When it comes to personal financial advice, generally there are no hard and fast rules for answering questions like the one I’ve posed in this discussion. However, in this case I would be confident to say that the answer to this question is you should not have nearly as much as the banks are willing to lend to you unless you have a sound long-term plan in place. Banks simply look at your ability to ‘service’ the loan (i.e. make repayments on time) – this is important but what’s more important is your ability to repay the loan in a timeframe which is reasonable and means you pay as little interest as possible.
Remember, a loan is never a good thing for you unless you are able to pay it off without incurring any interest. The banks are like a casino, they never lose, so their priorities are generally not linked to your own. As such, when trying to identify how much debt is the right amount for you it’s crucial you analyse this in the context of your personal, very specific goals and objectives. At a high level, you should be thinking about the following issues:
- What is the reason for taking out a loan?
- Is negative gearing your primary reason for looking at debt?
- What is the timeframe around when you would like to have it fully repaid?
- How are you planning on paying this loan off?
- Is the amount you are borrowing sustainable across different market environments?
- Repayment frequency versus cash-flow to maintain lifestyle.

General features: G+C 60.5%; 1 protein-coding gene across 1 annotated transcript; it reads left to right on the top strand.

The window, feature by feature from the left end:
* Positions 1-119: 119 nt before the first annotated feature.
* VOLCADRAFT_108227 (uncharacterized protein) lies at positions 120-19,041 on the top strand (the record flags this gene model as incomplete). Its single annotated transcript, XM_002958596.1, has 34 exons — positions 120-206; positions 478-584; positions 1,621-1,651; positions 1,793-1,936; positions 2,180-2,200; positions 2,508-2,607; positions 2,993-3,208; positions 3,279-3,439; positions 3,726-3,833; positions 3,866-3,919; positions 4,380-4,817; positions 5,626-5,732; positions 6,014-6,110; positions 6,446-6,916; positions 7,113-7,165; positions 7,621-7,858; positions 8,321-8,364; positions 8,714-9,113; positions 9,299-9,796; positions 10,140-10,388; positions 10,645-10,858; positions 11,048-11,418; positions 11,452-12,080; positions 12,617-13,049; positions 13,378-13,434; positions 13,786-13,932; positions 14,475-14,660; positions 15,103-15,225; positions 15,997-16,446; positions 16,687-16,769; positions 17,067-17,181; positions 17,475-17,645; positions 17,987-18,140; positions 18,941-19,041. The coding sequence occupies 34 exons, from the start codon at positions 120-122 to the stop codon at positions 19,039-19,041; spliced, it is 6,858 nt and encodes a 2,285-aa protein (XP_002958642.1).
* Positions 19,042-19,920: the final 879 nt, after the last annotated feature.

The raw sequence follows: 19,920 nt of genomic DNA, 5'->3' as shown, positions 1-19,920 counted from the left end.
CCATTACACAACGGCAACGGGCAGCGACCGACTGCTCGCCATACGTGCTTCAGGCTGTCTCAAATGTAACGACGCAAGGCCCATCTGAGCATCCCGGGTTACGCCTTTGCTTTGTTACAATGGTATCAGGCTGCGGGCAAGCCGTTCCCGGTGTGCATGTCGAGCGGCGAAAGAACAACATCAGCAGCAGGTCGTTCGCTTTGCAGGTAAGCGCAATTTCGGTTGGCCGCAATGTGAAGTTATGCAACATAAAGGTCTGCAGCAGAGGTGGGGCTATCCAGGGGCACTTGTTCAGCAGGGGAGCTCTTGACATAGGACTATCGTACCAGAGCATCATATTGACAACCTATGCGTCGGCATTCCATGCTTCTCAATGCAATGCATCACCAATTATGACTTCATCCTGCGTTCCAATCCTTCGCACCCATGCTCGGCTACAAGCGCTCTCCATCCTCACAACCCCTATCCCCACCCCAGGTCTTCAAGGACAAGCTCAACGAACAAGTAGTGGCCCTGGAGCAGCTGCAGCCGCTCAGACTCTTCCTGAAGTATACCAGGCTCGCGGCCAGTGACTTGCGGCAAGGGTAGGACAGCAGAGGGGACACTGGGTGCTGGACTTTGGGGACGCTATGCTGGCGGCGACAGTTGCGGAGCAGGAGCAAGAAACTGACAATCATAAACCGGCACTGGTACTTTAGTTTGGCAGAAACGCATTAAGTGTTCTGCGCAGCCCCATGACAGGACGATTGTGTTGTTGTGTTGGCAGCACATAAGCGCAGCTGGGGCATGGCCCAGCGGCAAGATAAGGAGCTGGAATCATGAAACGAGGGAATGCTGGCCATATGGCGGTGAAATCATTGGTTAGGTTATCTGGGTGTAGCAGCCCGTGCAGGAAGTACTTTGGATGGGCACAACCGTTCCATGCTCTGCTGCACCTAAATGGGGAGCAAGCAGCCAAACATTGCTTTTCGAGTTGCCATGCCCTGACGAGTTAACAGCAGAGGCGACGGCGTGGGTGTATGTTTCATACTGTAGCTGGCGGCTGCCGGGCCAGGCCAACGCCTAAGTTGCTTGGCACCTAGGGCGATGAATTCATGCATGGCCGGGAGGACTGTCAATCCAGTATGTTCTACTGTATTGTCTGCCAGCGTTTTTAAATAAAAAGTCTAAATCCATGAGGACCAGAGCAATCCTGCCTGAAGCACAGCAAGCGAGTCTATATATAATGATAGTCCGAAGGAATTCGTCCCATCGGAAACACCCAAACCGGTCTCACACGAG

- Fixed rate versus variable rate versus both – what is best for you?
Part of my ‘kit bag’ is a tool which I refer to as a ‘Lifelong Cash-Flow Model’ – basically this allows me to project into the future based on a number of different assumptions to help provide clarity around decisions being made today. Nobody has a crystal ball but a tool such as this helps put the odds back in your favour when it comes to making successful financial decisions.
For example, I was working with a couple recently where we used this tool to help show them how much debt they may have in 10 years time based on their goals. This was a great way to open their eyes to the sacrifices they will need to make in order to achieve these objectives and really helped them understand what they needed to do from that day onwards to achieve their success. For them, it meant they brought forward a home downsize to free up capital and reduce their mortgage – this allowed Mum to not have to rush back to work sooner than they desired.
As I said earlier, a bank will simply assess whether you can ‘service’ the loan they are giving you whereas you should aim higher – don’t just try to service it, make sure you can actually pay it off in a reasonable timeframe. The less interest you can pay the better but if you are going to enter into a debt agreement it’s important you make sure it’s truly necessary and that once the loan has been repaid you are in a better position than if you hadn’t borrowed the money. Sometimes this means living in the suburb of your dreams and other times it means making a profit. Whatever the answer though think about debt in the context of your goals and do not let the banks’ objectives get in the way of your own.